Brighton Marathon – meet our first two runners!

Posted 23rd January 2019 02:14pm by


They’ve signed on the dotted line and their fundraising and training has begun in earnest, so we thought it only fair that we introduce you to two of the runners taking part in this year’s Brighton Marathon for the BHWT!

The 26.2 mile run takes place on Sunday, 14 April and is one of the country’s most popular marathons, taking in the best of Brighton and its seafront.

Rebecca Johnson-Sutcliffe re-homed hens from the BHWT towards the end of 2017 and said she chose to run for us in order to save more from slaughter.

“We rescued three hens two days before Christmas 2017 and named them Gold, Frankincense and Myrrh,” she added. “Gold is in charge and likes to boss everyone around including our chihuahua. My two year old daughter Amelie loves feeding them and collecting their eggs. It’s a great way of her learning where food comes from. I’m a vegan so don’t eat eggs but our neighbours and family make the most of them!”

To sponsor Rebecca, head on over to her Virgin Money Giving page.

Sioux Waller has also taken on the challenge and began her training on Christmas Eve of all days! She has re-homed a total of 11 hens from the BHWT and currently has six, called Poppy Arya, Benson, Lilly, Wren and Jorge.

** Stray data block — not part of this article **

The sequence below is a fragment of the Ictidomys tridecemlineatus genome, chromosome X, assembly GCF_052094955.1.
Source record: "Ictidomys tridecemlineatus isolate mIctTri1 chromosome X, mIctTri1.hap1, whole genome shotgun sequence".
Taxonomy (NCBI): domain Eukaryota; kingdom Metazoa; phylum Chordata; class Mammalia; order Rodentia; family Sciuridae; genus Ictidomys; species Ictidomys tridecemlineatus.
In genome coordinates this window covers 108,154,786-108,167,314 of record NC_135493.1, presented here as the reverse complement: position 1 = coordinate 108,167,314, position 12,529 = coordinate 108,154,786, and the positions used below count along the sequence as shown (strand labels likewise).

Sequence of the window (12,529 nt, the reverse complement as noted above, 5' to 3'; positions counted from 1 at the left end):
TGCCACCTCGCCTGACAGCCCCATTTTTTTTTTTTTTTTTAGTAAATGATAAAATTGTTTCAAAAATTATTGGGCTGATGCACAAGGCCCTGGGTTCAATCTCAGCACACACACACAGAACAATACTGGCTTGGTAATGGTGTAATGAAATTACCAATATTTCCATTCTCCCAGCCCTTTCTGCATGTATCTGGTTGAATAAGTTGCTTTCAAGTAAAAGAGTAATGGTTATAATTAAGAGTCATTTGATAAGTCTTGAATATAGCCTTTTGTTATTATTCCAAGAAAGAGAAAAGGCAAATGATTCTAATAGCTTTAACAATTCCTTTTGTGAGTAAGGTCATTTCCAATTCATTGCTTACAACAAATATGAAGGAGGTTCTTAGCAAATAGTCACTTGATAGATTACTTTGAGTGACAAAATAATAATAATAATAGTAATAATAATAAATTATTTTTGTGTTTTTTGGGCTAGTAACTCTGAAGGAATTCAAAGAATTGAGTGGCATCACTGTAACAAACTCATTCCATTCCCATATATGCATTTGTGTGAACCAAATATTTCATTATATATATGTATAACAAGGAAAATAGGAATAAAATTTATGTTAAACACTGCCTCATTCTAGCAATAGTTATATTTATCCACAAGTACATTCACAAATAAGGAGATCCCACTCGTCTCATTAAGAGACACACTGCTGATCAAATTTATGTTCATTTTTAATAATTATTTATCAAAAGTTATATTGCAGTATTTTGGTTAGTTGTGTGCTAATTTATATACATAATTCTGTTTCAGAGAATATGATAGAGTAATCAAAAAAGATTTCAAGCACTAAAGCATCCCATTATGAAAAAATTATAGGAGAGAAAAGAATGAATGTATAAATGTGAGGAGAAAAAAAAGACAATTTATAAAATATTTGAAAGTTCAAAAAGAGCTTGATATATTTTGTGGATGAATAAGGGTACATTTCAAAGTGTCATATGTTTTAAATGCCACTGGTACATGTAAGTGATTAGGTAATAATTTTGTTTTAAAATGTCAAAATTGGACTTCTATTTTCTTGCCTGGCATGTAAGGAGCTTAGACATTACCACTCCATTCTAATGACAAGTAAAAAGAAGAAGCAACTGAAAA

“I love them so much as they all have their own personalities, Jorge thinks she is the cockerel, Arya is head chicken, Poppy is a daft as a brush! People probably don’t realise how entertaining chickens are,” she said.

“I chose to run for BHWT as have been veggie/vegan since I was 18 (now 51!) and always tried to make good shopping choices based on animal welfare. When the post came up about marathon places I decided to do the run as a way of raising money to give more hens a chance of being happy and running around outside.”

Sioux fosters children and uses her hens, plus the goats she keeps, to help with their therapy.

She said: “The kids can’t wait to feed them and collect the eggs, but we also get them to help cleaning the out so they learn about looking after animals properly. They all have their favourite and the chickens are used to being picked up and fussed now! The children sometimes start conver

sations about the chickens behaviour and relate it back to their siblings or things that have happened in the past so it’s great from a therapy point of view as well.”

To sponsor Sioux, visit her JustGiving page.